High court adds 5 years for carrying a gun
WASHINGTON (AP) _ A five-year prison term set by federal law for having a gun while committing a crime must be added to the sentence a defendant already is serving for state crimes, the Supreme Court ruled today.
Voting 7-2 in a New Mexico case, the court said federal law does not allow defendants to serve the two sentences at the same time.
A federal law requires a mandatory prison term of at least five years for anyone convicted of using or carrying a gun in relation to various drug or violent crimes.
The law says the five-year term cannot ``run concurrently with any other term of imprisonment.″
``The plain language of (the law) forbids a federal district court to direct that a term of imprisonment under that statute run concurrently with any other term of imprisonment, whether state or federal,″ Justice Sandra Day O’Connor wrote for the court.
She said the law still leaves room for other federal sentences to be served at the same time as a state sentence.
Today’s decision set aside a federal appeals court ruling that said the sentence under the federal gun law can be served at the same time as a prison term someone already has begun for state crimes.
The case involves three men arrested during a 1991 drug sting operation during which two of them pulled guns on undercover police officers.
Miguel Gonzales, Orlenis Hernandez-Diaz and Mario Perez were charged with various federal crimes, including the gun-possession charge. They received prison sentences ranging from to 10 to nearly 14 years in prison.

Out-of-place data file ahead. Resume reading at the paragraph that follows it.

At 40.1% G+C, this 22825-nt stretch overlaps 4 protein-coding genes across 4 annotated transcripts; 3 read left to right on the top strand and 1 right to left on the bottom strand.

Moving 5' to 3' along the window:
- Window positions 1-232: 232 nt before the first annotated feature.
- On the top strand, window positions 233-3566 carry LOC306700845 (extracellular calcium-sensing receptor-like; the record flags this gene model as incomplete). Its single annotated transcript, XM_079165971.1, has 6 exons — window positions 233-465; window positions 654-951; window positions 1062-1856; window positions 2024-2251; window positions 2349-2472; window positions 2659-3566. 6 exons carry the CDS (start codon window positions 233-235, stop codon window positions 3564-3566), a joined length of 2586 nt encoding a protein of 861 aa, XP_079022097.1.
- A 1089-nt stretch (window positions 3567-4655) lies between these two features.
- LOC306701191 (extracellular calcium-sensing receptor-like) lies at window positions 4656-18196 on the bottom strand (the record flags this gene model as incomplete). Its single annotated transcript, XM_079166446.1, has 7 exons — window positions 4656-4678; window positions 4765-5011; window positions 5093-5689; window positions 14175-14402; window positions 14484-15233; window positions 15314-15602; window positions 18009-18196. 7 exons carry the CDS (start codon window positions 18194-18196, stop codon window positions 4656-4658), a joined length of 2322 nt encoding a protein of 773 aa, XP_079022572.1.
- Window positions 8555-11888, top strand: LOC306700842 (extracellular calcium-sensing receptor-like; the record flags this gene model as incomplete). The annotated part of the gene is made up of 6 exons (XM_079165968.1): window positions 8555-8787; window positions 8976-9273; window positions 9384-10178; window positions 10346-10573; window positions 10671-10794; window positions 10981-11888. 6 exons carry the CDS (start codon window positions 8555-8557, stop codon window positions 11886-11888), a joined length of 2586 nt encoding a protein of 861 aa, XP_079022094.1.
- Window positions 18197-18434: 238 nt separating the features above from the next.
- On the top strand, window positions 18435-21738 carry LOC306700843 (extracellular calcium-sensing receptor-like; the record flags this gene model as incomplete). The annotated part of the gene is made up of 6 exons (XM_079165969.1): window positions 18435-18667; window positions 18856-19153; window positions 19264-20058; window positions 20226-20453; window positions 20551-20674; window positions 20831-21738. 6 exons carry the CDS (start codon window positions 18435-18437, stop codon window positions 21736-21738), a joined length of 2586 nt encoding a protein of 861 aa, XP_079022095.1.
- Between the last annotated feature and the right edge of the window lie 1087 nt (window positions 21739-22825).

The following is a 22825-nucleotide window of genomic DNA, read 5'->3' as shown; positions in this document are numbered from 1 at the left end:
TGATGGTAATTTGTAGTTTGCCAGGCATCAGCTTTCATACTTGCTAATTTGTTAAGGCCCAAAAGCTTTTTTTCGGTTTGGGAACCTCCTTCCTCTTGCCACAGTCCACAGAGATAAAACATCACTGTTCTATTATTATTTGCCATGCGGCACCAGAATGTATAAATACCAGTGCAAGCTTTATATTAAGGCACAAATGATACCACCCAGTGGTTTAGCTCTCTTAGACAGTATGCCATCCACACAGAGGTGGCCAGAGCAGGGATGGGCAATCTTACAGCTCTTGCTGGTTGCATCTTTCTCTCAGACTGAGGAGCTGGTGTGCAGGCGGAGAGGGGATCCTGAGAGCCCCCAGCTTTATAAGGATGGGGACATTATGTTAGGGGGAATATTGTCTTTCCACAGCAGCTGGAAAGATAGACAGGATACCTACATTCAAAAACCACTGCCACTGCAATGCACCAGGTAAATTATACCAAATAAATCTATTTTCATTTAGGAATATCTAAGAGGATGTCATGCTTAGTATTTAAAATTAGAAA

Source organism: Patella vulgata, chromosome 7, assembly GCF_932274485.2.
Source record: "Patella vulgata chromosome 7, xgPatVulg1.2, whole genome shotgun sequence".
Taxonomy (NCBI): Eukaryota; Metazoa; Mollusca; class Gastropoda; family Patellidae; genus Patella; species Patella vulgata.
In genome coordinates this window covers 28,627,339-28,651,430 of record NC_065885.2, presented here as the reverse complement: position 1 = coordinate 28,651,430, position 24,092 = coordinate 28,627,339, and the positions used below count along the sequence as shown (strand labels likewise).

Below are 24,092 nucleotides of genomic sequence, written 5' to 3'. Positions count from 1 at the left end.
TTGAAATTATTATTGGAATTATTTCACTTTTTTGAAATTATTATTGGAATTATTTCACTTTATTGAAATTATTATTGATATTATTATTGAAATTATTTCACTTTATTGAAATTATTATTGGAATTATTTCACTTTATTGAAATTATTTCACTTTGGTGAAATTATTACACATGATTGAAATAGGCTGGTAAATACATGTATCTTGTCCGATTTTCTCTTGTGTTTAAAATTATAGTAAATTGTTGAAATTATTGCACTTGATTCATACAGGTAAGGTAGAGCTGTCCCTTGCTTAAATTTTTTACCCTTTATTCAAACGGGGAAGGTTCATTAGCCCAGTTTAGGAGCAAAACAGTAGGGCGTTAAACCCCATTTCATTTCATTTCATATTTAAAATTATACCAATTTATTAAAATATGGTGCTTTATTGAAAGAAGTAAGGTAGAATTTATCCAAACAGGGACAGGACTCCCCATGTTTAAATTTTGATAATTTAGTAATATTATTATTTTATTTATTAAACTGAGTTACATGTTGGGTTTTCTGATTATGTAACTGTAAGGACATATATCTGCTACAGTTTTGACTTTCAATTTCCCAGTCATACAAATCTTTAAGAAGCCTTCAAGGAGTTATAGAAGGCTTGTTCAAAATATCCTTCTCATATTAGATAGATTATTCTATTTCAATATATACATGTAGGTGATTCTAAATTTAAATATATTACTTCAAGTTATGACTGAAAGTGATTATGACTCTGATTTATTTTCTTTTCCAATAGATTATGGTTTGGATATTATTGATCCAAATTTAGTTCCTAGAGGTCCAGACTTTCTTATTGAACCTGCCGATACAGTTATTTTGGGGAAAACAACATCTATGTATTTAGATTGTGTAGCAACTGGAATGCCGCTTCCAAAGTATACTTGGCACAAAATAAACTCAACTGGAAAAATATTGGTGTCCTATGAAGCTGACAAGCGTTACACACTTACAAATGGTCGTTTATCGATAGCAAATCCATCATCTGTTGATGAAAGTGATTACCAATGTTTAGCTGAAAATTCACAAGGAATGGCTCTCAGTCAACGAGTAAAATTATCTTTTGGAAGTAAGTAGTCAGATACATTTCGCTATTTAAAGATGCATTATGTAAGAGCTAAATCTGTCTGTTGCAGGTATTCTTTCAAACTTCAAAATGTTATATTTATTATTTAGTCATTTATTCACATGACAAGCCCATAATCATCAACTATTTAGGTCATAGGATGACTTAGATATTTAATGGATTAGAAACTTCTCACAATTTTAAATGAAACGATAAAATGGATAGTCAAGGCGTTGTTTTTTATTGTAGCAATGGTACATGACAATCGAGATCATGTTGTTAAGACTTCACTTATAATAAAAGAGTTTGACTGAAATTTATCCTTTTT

The three previously had been convicted on state-law charges stemming from their attempted holdup of the undercover officers.
A federal trial judge ruled that the prison terms linked to most of the federal violations could be served concurrently with the state sentences, but that the five-year terms linked to the guns must be added on to the state terms.
The 10th U.S. Circuit Court of Appeals reversed the judge’s ruling on that point. But the Supreme Court said the trial judge was right.
The law is ``straightforward″ and ``speaks of `any term of imprisonment’ without limitation,″ O’Connor wrote for the court.
Her opinion was joined by Chief Justice William H. Rehnquist and Justices Antonin Scalia, Anthony M. Kennedy, David H. Souter, Clarence Thomas and Ruth Bader Ginsburg.
Justices John Paul Stevens and Stephen G. Breyer dissented. Writing for the two, Stevens said the court’s ruling still will allow the state and federal sentences to run together when someone is prosecuted on federal charges first.
The case is U.S. vs. Gonzales, 95-1605.